How can i turn a DPST button in to a DPDT?

I've replaced all the stock rocker switches in UTV, got all 14 of them done except for one all to Push Buttons. The push buttons are SPDT, "on/on" NC and NO, rated to 5 A. (billetautomotivebuttions.com 22mm)

To get the light to engage with the button, you wire the positive or negative switching, and run it through the light. It works fine for 12 V relays and normal functions, and for the rest of the button locations.

I ran in to an issue. There is a button that goes to the ECU, it is a over ride function, negating the rev limiter to a higher preset, for launch control. This was a kit they had, and as an oversight, the stock rocker was a DPDT switch to achieve this.

It has a 3.3 V to the switch (override), a common GND back to the ECU, and the other lead is 12 V (normal), a same common GND back to the ECU.

I can wire this with one of the NC and NO contacts, and I can get the function to engage on the cluster correctly, on and off no problem, but I can not get the light to engage when on. If i wire the indicator led to the loop, a few things happen,

  1. If I wire the light after engagement, I get override and a faint light, (3.3 V instead of 12 V).

  2. In that same setup, if I engage and disengage the button, the light will come on but cancels out and doesn't engage the override function.

  3. If I wire it to ACC, or the other lead, I can get a light on when off, or light on all the time scenario (duh - right? lol).

So I figured I would try a small 3 V trigger relay, so I can get it to engage the relay when the circuit is connected, and engage the indicator light. Well they all use the same GND ultimately, and I get a light on all the time scenario :(

And they don't make a DPDT button like the other ones to match the panel.

I am getting frustrated because other than the light, the rest of this install is complete, and I'm a few weeks behind.

Any ideas? (They do not make a DPDT button to match the rest in the cluster ...)

Thank you.

Ultimately trying to figure how I should wire the image in the lower right corner? Or if there is a better way to achieve this desired outcome?

here is the schematic form the manual on the UTV, and my botched attempt w the relay that did not work

  • \$\begingroup\$ Vince, I've done a big clean-up on your question. You need to capitalise properly for legibility and clarity. If English isn't your first language then please mention that in your user profile. Can you edit to make clear what the real question is? Maybe a one-line summary at the bottom. \$\endgroup\$
    – Transistor
    Commented May 7, 2021 at 20:31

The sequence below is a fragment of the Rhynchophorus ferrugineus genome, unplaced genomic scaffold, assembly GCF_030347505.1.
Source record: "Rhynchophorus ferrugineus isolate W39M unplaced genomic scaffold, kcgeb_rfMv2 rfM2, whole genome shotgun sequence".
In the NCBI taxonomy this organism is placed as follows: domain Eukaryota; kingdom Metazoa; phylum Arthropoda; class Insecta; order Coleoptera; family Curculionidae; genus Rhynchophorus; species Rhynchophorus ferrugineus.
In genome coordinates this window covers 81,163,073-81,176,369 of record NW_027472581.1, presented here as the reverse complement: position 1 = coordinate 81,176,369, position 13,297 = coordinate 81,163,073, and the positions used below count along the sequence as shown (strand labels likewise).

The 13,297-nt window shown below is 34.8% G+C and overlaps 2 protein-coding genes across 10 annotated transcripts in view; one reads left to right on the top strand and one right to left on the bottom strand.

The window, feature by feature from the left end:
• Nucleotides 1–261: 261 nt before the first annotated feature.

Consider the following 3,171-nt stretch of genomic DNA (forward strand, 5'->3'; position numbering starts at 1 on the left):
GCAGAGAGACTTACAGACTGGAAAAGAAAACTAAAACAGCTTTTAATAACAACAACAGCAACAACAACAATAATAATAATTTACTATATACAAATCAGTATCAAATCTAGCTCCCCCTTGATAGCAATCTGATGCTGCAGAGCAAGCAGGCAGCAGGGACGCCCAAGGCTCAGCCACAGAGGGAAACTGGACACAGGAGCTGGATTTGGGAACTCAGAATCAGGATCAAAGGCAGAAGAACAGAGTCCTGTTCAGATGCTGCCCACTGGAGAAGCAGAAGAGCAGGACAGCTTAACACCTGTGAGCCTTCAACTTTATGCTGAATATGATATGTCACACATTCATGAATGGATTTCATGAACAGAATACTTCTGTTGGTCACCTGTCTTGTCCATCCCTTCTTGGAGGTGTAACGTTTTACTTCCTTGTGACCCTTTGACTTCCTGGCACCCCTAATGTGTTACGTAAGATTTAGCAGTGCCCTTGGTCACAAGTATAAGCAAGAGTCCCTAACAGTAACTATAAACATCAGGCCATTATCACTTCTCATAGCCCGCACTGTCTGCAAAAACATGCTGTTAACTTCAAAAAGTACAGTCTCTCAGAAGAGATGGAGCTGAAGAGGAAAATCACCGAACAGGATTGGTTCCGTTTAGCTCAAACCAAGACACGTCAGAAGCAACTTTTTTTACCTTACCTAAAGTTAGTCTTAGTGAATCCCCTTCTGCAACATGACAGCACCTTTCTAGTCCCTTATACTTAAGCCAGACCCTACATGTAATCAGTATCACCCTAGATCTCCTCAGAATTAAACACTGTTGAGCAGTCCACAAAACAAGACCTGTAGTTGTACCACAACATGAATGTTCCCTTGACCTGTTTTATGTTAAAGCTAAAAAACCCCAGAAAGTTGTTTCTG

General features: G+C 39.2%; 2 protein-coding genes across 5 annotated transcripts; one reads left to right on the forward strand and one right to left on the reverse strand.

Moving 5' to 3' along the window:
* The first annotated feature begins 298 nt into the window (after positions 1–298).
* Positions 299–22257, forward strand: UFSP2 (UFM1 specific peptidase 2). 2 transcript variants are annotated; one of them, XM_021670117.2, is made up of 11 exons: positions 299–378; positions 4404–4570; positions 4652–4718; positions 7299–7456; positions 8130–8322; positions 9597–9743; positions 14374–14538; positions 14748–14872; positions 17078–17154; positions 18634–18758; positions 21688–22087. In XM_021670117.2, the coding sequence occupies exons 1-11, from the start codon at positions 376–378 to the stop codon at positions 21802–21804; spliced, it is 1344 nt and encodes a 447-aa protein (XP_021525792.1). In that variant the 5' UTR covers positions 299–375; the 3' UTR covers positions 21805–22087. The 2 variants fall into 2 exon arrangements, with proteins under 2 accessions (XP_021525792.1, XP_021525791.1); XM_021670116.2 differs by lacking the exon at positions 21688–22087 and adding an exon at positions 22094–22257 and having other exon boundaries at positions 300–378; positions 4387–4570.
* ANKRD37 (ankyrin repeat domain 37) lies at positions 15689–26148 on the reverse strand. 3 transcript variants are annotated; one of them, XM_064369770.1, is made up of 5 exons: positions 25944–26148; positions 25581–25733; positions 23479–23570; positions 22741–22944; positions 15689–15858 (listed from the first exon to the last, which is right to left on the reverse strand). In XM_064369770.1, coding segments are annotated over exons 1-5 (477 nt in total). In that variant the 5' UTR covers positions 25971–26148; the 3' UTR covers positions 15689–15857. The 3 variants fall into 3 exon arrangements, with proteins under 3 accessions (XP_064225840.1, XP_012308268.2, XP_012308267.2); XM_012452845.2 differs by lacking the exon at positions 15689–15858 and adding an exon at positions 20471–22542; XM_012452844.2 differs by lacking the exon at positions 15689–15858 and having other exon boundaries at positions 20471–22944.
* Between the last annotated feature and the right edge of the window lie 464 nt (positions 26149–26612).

• \$\begingroup\$ English is my first language, however it is not my strong point and i have fat thumbs... I do apologize. ultimately trying to figure how I should wire the image in the lower right corner? or if there is a better way to achieve this desired outcome? \$\endgroup\$ Commented May 7, 2021 at 20:34
  • \$\begingroup\$ I'm not following the schematic you drew in the bottom right. Is that relay upside down? \$\endgroup\$
    – Hearth
    Commented May 7, 2021 at 20:40
  • \$\begingroup\$ yes, it was just a quick representation, or an attempt anyways. \$\endgroup\$ Commented May 7, 2021 at 20:41
  • \$\begingroup\$ i could not find a NC NO DTST image, so what's shown in the dashed line box is the function of the latching push button. the led I'm trying to engage is also with in the button, but has + and - leads that you tie in with the function, i was trying to get the relay to engage the light when engaged, i really wished they had just made a DPDT button in the same style, as it would solve this issue, but there has to be a work around, that is hopefully not a rube Goldberg machine. \$\endgroup\$ Commented May 7, 2021 at 20:45

1 Answer 1


Here is the equivalent circuit of the original switch, ignoring any presumptions about what it is connected to:-


simulate this circuit – Schematic created using CircuitLab

To reproduce its functionality with a single-throw switch and relay, do this:-


simulate this circuit

Diode D2 (which can be any general purpose type such as 1N4001) is required if the relay does not have a diode built in. It prevents switch contact arcing and EMI which would otherwise be caused by back-emf generated by the relay coil when it is switched off.


Your Answer

By clicking “Post Your Answer”, you agree to our terms of service and acknowledge you have read our privacy policy.

Not the answer you're looking for? Browse other questions tagged or ask your own question.